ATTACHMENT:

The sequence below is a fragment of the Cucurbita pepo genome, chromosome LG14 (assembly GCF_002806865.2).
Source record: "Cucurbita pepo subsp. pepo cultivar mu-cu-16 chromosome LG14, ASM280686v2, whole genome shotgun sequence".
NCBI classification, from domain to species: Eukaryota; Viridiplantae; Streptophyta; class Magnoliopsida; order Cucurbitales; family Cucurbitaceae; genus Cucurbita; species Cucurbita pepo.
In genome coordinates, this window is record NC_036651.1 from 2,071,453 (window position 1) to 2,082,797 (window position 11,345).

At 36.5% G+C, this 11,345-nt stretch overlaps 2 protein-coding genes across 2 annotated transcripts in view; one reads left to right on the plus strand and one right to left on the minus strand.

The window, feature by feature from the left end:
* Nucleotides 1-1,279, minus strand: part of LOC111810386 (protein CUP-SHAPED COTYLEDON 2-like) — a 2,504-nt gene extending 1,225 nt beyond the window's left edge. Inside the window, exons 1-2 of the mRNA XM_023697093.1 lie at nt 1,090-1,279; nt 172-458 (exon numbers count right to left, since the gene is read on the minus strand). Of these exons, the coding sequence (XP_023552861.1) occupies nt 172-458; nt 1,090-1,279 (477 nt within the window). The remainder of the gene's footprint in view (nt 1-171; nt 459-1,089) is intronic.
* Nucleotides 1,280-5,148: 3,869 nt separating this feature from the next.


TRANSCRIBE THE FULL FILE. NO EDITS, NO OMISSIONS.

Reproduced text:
The sequence below is a fragment of the Cucurbita pepo genome, chromosome LG14 (assembly GCF_002806865.2).
Source record: "Cucurbita pepo subsp. pepo cultivar mu-cu-16 chromosome LG14, ASM280686v2, whole genome shotgun sequence".
NCBI classification, from domain to species: Eukaryota; Viridiplantae; Streptophyta; class Magnoliopsida; order Cucurbitales; family Cucurbitaceae; genus Cucurbita; species Cucurbita pepo.
In genome coordinates, this window is record NC_036651.1 from 2,071,453 (window position 1) to 2,082,797 (window position 11,345).

At 36.5% G+C, this 11,345-nt stretch overlaps 2 protein-coding genes across 2 annotated transcripts in view; one reads left to right on the plus strand and one right to left on the minus strand.

The window, feature by feature from the left end:
* Nucleotides 1-1,279, minus strand: part of LOC111810386 (protein CUP-SHAPED COTYLEDON 2-like) — a 2,504-nt gene extending 1,225 nt beyond the window's left edge. Inside the window, exons 1-2 of the mRNA XM_023697093.1 lie at nt 1,090-1,279; nt 172-458 (exon numbers count right to left, since the gene is read on the minus strand). Of these exons, the coding sequence (XP_023552861.1) occupies nt 172-458; nt 1,090-1,279 (477 nt within the window). The remainder of the gene's footprint in view (nt 1-171; nt 459-1,089) is intronic.
* Nucleotides 1,280-5,148: 3,869 nt separating this feature from the next.